How Should We Consider New Theories of Chiari Malformation Pathogenesis?

Article information

Neurospine. 2019;16(2):219-220
Publication date (electronic) : 2019 June 30
doi : https://doi.org/10.14245/ns.19edi.008
Department of Neurosurgery, University of California San Francisco, San Francisco, CA, USA
Corresponding Author Dean Chou E-mail: Dean.Chou@ucsf.edu

Drs. Goel [1] and Behari et al. [2] debate the diagnosis and treatment of Chiari 1 malformation, and both doctors present strong arguments. Dr. Goel discusses the pathogenesis of Chiari as variant of C1–2 instability, and fusion of the C1–2 joint results in resolution of symptoms. He presents illustrative examples of cases in whom C1–2 fusion results in dramatic radiographic improvement. Although Chiari has been generally described as a congenital anomaly, Dr. Goel makes a point that not all Chiari symptoms or syrinxes resolve after Chiari decompression. Thus, even by enlarging the space for the cerebellar tonsils and the cerebrospinal fluid flow, there nonetheless can be radiographic persistence of syrinx and incomplete resolution of symptoms. Thus, Dr. Goel’s point that there is some other mechanism (C1–2 instability as he reports) that is also at play.

Dr. Behari retorts that the data for Chiari decompression is fundamentally sound, and good outcomes are generally see with standard decompressions. He asserts that the majority of patients who undergo Chiari decompression have improvement and that Chiari decompression is tried and true treatment option with well-proven track record. Moreover, he states that the morbidity of C1–2 fusion or even occipital-cervical fusion can be quite morbid to the patient, committing patients to a lifetime or restricted range of motion and potentially further revision surgery. Dr. Behari also points out that current practices throughout the world for Chiari malformations are decompressions with or without duraplasty.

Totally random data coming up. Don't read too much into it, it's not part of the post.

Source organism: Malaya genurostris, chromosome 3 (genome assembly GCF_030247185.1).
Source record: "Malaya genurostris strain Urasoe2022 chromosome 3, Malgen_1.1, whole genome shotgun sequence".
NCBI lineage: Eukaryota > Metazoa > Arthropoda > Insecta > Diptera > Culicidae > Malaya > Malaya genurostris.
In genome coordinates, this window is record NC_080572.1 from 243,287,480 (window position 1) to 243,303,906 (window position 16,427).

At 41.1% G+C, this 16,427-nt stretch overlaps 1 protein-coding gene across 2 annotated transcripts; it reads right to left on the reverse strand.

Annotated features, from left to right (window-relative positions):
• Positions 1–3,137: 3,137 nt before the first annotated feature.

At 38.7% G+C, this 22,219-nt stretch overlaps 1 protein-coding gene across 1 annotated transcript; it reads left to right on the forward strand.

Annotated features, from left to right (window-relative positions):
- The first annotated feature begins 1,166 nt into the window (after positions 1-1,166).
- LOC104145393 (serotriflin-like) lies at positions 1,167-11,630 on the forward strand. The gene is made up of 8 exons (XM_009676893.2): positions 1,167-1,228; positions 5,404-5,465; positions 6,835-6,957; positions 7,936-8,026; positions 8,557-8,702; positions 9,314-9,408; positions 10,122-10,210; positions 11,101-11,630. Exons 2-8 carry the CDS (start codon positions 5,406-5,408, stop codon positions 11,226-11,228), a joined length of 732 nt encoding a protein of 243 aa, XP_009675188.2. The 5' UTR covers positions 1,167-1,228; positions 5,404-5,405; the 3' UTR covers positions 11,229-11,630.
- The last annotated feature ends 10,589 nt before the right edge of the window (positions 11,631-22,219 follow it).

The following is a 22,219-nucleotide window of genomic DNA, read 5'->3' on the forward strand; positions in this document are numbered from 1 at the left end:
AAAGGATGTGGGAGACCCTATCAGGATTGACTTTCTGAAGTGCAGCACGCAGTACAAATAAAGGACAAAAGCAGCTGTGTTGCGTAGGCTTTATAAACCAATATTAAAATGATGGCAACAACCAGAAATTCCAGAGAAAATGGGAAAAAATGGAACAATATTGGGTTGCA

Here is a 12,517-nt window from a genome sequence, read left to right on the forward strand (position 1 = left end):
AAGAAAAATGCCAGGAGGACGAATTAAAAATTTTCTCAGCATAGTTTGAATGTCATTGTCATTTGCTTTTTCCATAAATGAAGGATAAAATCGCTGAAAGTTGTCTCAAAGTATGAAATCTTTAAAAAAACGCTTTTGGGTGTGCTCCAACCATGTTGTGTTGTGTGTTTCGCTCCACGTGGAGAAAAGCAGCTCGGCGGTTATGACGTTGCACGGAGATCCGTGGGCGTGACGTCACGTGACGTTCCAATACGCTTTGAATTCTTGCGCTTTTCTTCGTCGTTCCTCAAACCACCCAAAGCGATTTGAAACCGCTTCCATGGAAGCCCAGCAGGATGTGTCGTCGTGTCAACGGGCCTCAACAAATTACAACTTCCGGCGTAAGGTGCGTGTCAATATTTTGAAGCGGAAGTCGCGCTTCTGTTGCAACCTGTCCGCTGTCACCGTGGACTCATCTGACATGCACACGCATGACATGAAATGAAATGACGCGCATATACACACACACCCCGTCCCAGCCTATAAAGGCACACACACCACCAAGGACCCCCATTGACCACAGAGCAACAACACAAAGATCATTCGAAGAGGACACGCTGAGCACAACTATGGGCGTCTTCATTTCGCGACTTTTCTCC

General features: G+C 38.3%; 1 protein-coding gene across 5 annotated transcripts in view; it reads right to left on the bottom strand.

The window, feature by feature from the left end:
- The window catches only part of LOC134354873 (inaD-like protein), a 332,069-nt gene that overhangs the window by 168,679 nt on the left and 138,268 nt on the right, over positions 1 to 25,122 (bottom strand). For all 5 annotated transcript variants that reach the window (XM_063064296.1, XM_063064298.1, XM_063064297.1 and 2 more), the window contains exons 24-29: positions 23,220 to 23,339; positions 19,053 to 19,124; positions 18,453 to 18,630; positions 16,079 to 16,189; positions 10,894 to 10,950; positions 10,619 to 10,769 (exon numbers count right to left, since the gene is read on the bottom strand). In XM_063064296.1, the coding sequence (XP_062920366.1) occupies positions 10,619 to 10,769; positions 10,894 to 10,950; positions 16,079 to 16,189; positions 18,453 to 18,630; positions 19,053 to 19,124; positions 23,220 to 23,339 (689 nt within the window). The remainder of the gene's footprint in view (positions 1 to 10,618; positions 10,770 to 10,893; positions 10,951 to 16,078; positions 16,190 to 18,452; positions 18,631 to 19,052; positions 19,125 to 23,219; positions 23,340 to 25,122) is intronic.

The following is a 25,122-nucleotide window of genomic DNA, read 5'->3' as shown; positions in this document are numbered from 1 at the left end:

Both authors have valid points, and I suspect the answer lies somewhere in between. Dr. Goel does have a point that there may be some other mechanism by which Chiari malformation and syringomyelia are linked together. The resolution of symptoms in some patients but not in all patients with Chiari decompression points to the fact that there is some component of the pathogenesis of Chiari that we still do not understand. There may be another mechanism going on. However, the treatment of Chiari with C1–2 fusion surgery carries significant morbidity compared to a simple decompression. Permanent loss of range of motion, pseudoarthrosis, and adjacent segment degeneration are all issues that must be borne by a patient undergoing spinal fusion whereas such sequelae are not seen Chiari decompression patients. However, the fact that only 70% of patients improve with decompression alone means that there is some other mechanism in these 30% of patients that we don’t understand. Moreover, patients can have recurrence of symptoms after Chiari decompression, giving evidence to the fact that just decompression alone does not resolve all symptoms. However, C1–2 fusion is probably an extreme treatment for this pathology, even if it ultimately proves to be efficacious.

When considering new, revolutionary ideas, the establishment usually balks at first. When Stanley Prusiner, the 1997 Nobel Laureate, suggested that proteins could transmit disease, he was met with heavy criticism:

  • In the 1980s Prusiner championed the protein-only hypothesis in the face of hostile criticism, at a time when many scientists were convinced that all life-forms needed nucleic acid to replicate. Those close to the debate at the time say that the severity of the criticism directed at Prusiner was extraordinary… [3]

Although Dr. Geol’s theory currently remains just a theory, if he is ultimately shown to be correct, it could revolutionize the way that we think about Chiari malformation.

I would imagine that for now, current practices of decompression with or without duraplasty should remain the treatment of choice. However, further research into the pathogenesis by which Chiari malformations and syrinxes form may yield more definitive answers about mechanisms which are currently not fully understood.

References

1. Goel A. A review of a new clinical entity of ‘central atlantoaxial instability’: expanding horizons of craniovertebral junction surgery. Neurospine 2019;16:186–94.
2. Deora H, Behari S, Sardhara J, et al. Is cervical stabilization for all cases of Chiari-I malformation an overkill? Evidence speaks louder than words! Neurospine 2019;16:195–206.
3. Coles H. Nobel panel rewards prion theory after years of heated debate. Nature 1997;389:529.

Article information Continued